TRENTON, NJ – Details of the plan to redevelop Flemington’s Union Hotel and its surrounding properties continue to emerge, some of them the result of a state hearing on Wednesday.

That’s when the state’s Historic Sites Council, an advisory group to the state Historic Preservation Office that is part of the Department of Environmental Protection, held a review of redeveloper Jack Cust’s plan for 90 Main St., the so-called “bank building.” The circa-1870 structure is a key component of the redevelopment plan and the review ended with a “temporary denial” for proposed changes to the bank building.

A 22-page draft report prepared for the Historic Sites Council contained information not previously available to the public.

  • According to the report, the liquor license purchased by the redeveloper for $1.2 million will not be used on Main Street unless the Union Hotel project is approved. Without the project, the license “will not generate the return needed given the cost of the license.” The report confirms the long-time rumor that Bottle King, described as a “highway liquor outlet,” is interested in buying the license, were it to become available.
  • The redevelopment application states that the borough “has repeatedly attempted to sell the property at 90-96 Main Street, to no avail.” But when the state sought documentation of the claim, it was told as a Borough Council "we discussed selling the property and building on several occasions, although we did not officially list it.” Prospective buyers did emerge, however, including a theater group in 2015 and a former then-designated hotel developer, borough officials said.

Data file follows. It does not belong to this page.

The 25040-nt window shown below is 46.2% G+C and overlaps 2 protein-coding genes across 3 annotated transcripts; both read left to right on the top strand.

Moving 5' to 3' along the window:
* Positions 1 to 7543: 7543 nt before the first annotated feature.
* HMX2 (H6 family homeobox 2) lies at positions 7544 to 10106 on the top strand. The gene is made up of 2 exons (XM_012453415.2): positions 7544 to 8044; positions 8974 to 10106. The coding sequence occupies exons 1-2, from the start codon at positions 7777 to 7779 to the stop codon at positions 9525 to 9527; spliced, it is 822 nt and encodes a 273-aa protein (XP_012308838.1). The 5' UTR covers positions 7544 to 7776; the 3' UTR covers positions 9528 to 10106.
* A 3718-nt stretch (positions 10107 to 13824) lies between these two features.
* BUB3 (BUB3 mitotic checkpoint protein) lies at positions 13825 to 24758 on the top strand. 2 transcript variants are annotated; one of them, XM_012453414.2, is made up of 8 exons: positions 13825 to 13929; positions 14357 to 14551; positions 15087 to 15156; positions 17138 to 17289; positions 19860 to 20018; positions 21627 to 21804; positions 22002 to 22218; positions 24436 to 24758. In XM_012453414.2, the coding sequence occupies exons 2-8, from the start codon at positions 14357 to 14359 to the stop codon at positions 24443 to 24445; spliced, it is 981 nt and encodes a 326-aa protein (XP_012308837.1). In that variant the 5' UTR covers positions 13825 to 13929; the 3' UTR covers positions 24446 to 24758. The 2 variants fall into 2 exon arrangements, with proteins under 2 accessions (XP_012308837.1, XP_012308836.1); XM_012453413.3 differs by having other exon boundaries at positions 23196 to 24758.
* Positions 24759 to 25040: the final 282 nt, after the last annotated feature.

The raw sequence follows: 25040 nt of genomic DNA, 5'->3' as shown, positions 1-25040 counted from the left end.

• “The applicant did not provide an economic analysis that demonstrated the need for the redevelopment project size and scope,” the report states, “or a comparison of the proposed redevelopment project with an alternative that includes rehabilitation of historic buildings on the site and construction of new four-story buildings.”
  • Because the plan includes what would be the county’s only institute of higher learning, the state Historic Preservation Office sought documentation regarding the college’s interest. The applicant responded there are “four colleges that we are having conversations with ... It would be inappropriate to publically name those institutions at this time.” But in his remarks, Bob Wise, who is CEO of Hunterdon Medical Center's corporate parent, hinted that Raritan Valley Community College and New Jersey Institute of Technology are interested.
  • The cost of rehabilitating some of the historic structures in the plan is a matter of debate. The report cites a National Trust for Historic Preservation claim that  “if no demolition is required, rehabilitation costs are roughly the same as building new, costing between 12 percent less and 9 percent more than new construction.”
  • Flemington’s own Historic Preservation Commission  - which was the subject of controversial mayoral appointments on Monday - opposes “demolition of 78 Main St. and the extensive changes proposed to the Union Hotel and bank building.”
  • Although the redeveloper has said that the project is not eligible for historic rehabilitation tax credits, the Historic Sites Council report states, “It is unclear why utilization of the historic rehabilitation tax credit is not viable ... the application did not consider the viability of the rehabilitation tax credit as a tool in the context of the larger redevelopment project.”